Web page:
In Praise of Pleasure

Geoffrey Harpham, Director, National Humanities Center

When I stumbled upon the future, I was actually looking for the past.

In the 1990s, I was trying to write a book about why the concept of language had so dominated the intellectual history of the nineteenth and twentieth centuries. At some point, it occurred to me

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Final Thoughts of a Disenchanted Naturalist

In Geoffrey Harpham’s first contribution to “On the Human” he wrote,

One of the most striking features of contemporary intellectual life is the fact that questions formerly reserved for the humanities are today being approached by scientists in various disciplines such as cognitive science, cognitive neuroscience, robotics, artificial life, behavioral genetics and evolutionary biology.


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A Suicidal Tendency in the Humanities

There is an interesting question as to why those in the humanities – most notably literary studies – have felt so dissatisfied with their performance as not just to re-invent themselves – which is fine and healthy – but to attempt to destroy their very rationale. I want to examine a tendency amongst some of

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Whole-Body Apoptosis and the Meanings of Lives

When, if ever, should we intentionally shorten our lives? Programming our own deaths is not a subject many people seem to have thought much about. But think about it we must. For biotechnologies continue to advance, our psychological identities continue to depend on our being embodied, and more and more of us spend our last days in debilitated confused states. Were we to find a means of safely and effectively cutting short the suffering and frustration of older and older age, wouldn’t it be unethical not to use it?

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Knowledge of our own thoughts is just as interpretive as knowledge of the thoughts of others

Philosophers have traditionally assumed that knowledge of our own thoughts is special. Descartes famously believed that knowledge of our current thoughts is infallible. He also believed that those thoughts themselves are self-presenting, so that whenever one entertains a thought, one is capable of infallible knowledge of it. Many figures in the history of philosophy have

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The Dark Dark Side of the Mind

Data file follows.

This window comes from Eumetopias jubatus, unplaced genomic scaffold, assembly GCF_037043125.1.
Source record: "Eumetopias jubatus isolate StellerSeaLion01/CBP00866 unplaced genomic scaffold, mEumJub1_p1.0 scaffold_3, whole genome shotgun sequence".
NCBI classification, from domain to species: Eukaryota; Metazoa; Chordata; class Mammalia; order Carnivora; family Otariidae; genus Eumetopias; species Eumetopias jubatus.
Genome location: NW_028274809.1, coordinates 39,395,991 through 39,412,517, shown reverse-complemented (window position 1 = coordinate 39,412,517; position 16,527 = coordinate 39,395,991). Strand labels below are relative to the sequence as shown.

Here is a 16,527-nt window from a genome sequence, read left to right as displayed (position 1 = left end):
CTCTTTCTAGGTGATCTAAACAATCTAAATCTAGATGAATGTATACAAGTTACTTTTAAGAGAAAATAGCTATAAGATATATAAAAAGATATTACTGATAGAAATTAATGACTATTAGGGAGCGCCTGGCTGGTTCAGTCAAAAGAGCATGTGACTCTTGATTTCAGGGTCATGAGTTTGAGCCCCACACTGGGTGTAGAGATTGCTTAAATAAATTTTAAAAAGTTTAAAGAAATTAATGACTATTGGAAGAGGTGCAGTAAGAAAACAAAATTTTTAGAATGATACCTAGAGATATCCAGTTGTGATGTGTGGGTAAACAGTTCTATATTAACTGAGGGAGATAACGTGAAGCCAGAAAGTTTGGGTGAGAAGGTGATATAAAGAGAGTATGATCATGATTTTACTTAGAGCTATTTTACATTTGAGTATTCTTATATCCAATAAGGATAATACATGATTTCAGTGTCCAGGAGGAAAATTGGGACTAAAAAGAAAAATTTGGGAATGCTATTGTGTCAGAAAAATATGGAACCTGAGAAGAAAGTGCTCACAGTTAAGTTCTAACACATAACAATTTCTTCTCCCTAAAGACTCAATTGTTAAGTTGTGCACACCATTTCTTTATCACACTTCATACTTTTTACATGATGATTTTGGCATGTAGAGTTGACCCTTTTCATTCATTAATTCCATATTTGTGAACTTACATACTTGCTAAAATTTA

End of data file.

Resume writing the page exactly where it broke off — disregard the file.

Mahzarin Banaji

Whatever social changes have occurred that involve race, our children are not different from us in their implicit race attitude. What does this mean, given the change in gender stereotypes by age? Does it mean that in spite of all the changes since civil rights legislation, social change and media change, that a 10 year old and a 70 year old have the same race attitude? Does it mean that racially our lives are still so segregated that that to nudge implicit attitudes we haven’t created the appropriate conditions of contact?

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The Health Impact Fund: a better way to reward new medicines

Thomas Pogge

Thomas Pogge, Leitner Professor of Philosophy and International Affairs chair, Yale University

With some of the goods and services we consume, supplying the first unit costs vastly more than the rest. Building a subway line costs billions. The additional cost of making it carry more passengers is minuscule by comparison: pennies per ride for

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When Felons Were Human

Rebecca McLennan

If we understand human rights as inalienable rights that flow from the mere fact of being human, it is hard to escape the conclusion that here in the United States prisoners and convicted offenders more generally do not count, at least in the eyes of the law and a vocal minority of opinion-shapers, as fully human. This drastic erosion of prisoners’ status transpired in the last twenty years of the 20th century and is the result of complex social, economic, and political forces. But the courts and lawmakers of the nineteenth century helped lay the legal pathway to this dismal state of affairs by reviving and modernizing the early medieval legal fiction of ‘civiliter mortuus’ (civil death).

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The Sacred and the Humane

Anat Biletzki

Human Rights are all the rage. They have become, currently, a very popular arena for both political activism and rampant discourse. Human rights, as we all know, are the rights humans are due simply by virtue of being human. But there is nothing simple here, since both “human” and “rights” are concepts in need of investigation. One deep philosophical issue that invigorates debates in human rights is the question of their foundation and justification, the question “where do human rights come from, and what grounds them?” There are two essentially different approaches to answering that question — the religious way and the secular, or philosophical, way.

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The Ethics of Captivity

Though conditions of captivity vary considerably for humans and for other animals, two of the central philosophical issues that emerge in discussions of human imprisonment prove instructive in thinking through the ethical issues raised by captivity for non-humans — autonomy and dignity. When captives have their physical and immediate psychological needs met and are free from suffering, so they are not being harmed in those ways, we can we still ask if there something wrong with holding them captive.

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